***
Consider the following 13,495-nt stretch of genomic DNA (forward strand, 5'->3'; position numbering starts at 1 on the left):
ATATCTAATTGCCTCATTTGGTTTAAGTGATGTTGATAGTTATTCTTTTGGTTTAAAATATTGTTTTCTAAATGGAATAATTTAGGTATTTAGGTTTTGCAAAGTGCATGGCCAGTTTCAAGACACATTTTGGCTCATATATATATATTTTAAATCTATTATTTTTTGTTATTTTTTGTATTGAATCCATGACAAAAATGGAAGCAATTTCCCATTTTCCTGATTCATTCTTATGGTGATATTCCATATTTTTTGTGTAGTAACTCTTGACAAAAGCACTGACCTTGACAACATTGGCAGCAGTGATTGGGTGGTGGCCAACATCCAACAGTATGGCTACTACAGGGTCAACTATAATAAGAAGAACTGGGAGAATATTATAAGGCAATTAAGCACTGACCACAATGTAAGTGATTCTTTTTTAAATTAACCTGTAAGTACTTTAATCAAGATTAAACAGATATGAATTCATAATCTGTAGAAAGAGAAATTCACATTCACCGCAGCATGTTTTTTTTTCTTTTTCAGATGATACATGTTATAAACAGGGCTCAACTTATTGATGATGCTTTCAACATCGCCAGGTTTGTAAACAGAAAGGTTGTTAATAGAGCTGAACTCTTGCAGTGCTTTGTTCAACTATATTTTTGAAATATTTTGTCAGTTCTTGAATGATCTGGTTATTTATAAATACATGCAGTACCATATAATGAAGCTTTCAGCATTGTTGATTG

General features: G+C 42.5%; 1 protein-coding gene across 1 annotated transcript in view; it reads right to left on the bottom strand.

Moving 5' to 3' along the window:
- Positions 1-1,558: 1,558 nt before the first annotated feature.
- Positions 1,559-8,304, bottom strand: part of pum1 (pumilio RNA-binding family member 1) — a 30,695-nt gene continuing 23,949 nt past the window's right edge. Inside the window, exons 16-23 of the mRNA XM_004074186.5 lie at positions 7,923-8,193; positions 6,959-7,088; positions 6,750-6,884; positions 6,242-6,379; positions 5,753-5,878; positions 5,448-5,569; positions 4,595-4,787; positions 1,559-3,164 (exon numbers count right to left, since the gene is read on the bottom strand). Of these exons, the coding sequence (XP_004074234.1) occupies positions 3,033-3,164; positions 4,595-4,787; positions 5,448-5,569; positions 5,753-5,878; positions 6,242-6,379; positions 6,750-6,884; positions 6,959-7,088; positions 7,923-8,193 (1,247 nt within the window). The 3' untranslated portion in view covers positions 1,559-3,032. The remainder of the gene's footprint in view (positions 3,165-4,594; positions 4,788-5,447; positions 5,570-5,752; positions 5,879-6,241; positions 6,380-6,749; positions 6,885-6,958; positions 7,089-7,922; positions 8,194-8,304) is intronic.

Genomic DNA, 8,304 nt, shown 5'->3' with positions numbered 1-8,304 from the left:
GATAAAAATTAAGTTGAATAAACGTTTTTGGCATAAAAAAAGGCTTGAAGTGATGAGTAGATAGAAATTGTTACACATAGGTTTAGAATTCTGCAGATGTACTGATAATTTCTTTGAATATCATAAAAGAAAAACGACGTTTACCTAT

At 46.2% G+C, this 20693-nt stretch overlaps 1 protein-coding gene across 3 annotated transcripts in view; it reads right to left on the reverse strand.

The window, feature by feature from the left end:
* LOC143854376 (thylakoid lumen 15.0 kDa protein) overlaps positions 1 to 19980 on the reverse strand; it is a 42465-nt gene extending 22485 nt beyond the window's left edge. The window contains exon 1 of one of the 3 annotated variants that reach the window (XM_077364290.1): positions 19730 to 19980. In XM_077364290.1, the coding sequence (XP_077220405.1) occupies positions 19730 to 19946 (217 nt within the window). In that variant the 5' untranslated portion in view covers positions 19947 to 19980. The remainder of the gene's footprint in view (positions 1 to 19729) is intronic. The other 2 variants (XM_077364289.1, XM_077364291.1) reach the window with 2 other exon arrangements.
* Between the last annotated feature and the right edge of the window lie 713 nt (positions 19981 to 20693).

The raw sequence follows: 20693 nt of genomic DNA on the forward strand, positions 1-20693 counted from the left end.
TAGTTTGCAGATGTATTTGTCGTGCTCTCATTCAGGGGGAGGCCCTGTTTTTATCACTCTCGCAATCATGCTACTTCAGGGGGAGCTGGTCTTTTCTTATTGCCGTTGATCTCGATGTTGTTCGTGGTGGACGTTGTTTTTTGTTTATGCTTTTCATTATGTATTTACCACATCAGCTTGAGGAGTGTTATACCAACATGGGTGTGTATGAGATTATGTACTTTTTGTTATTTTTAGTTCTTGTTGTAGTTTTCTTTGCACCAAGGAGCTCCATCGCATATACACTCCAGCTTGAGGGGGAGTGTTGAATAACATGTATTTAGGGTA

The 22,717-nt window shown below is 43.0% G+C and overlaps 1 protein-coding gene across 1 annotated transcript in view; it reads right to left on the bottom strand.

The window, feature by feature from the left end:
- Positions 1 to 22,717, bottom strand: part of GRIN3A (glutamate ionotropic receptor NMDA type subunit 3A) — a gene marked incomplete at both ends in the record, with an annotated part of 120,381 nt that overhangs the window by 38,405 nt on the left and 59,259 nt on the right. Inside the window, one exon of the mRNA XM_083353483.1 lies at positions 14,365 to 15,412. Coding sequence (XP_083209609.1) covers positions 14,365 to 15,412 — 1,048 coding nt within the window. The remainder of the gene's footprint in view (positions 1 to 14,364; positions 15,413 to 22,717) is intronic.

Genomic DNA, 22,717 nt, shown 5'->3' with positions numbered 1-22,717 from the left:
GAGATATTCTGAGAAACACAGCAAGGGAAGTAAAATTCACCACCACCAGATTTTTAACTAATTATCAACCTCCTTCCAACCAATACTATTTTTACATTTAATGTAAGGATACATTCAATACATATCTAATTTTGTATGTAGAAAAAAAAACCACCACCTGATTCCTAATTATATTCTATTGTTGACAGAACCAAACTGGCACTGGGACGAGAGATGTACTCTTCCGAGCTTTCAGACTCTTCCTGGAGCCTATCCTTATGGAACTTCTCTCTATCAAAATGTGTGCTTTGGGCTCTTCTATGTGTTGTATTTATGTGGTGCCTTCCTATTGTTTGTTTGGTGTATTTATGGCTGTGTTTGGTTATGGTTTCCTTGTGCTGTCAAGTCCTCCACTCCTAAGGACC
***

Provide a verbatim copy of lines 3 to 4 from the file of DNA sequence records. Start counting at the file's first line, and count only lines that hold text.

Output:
General features: G+C 42.5%; 1 protein-coding gene across 1 annotated transcript in view; it reads right to left on the bottom strand.

Moving 5' to 3' along the window: